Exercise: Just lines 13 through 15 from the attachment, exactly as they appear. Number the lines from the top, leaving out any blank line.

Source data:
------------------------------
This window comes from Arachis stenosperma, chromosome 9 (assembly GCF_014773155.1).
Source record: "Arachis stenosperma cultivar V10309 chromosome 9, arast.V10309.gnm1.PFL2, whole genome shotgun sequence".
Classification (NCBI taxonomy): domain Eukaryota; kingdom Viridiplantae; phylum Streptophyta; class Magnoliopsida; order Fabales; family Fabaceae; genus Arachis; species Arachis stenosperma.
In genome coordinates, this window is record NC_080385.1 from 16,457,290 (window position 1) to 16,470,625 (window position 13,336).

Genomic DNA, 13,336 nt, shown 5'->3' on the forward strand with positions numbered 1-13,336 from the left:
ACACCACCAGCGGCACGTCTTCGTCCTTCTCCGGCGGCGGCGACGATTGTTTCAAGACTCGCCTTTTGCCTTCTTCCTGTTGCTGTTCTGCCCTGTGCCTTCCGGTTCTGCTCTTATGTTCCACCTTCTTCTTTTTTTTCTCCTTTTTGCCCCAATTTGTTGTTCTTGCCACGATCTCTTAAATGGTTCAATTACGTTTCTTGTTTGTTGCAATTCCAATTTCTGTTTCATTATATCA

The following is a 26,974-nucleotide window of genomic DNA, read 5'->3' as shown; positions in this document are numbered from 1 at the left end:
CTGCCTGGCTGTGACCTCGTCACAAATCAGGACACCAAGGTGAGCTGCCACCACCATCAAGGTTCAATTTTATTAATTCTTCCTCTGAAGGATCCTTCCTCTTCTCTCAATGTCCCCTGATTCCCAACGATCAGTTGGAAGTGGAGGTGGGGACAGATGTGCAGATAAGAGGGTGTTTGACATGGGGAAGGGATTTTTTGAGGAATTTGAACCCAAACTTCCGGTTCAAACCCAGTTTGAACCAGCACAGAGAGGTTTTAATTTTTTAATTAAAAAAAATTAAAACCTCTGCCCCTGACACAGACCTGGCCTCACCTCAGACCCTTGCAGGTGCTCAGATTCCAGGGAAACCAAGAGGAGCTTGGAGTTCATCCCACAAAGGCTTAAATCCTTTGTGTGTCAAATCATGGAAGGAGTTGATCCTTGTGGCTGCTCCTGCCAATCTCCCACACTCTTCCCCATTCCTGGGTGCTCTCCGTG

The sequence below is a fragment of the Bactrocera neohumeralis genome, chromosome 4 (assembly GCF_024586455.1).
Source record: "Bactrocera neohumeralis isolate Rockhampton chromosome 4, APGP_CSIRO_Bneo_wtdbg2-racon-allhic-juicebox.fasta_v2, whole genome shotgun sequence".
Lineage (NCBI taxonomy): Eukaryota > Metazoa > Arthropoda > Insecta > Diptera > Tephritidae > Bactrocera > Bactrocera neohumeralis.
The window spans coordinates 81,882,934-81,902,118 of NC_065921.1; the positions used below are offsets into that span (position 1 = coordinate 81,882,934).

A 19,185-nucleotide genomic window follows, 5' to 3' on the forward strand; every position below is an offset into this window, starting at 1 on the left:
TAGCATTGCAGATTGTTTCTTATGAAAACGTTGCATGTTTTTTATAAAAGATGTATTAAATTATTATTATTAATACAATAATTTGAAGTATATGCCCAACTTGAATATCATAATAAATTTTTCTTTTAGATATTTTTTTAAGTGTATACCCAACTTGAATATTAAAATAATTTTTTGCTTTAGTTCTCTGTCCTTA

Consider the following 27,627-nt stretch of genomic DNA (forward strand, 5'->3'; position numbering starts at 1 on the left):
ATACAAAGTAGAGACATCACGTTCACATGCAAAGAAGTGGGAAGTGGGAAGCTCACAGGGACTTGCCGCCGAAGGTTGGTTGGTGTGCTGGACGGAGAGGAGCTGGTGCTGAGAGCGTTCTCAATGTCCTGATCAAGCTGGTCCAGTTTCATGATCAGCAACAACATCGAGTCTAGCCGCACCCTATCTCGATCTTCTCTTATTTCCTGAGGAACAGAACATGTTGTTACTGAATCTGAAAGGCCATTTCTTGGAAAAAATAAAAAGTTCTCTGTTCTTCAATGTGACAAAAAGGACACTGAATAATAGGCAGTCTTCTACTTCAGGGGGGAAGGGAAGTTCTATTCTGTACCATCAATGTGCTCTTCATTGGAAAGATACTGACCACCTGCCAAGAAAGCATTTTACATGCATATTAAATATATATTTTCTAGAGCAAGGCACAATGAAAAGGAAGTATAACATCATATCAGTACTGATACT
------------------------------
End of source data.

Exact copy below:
A 19,185-nucleotide genomic window follows, 5' to 3' on the forward strand; every position below is an offset into this window, starting at 1 on the left:
TAGCATTGCAGATTGTTTCTTATGAAAACGTTGCATGTTTTTTATAAAAGATGTATTAAATTATTATTATTAATACAATAATTTGAAGTATATGCCCAACTTGAATATCATAATAAATTTTTCTTTTAGATATTTTTTTAAGTGTATACCCAACTTGAATATTAAAATAATTTTTTGCTTTAGTTCTCTGTCCTTA

Consider the following 27,627-nt stretch of genomic DNA (forward strand, 5'->3'; position numbering starts at 1 on the left):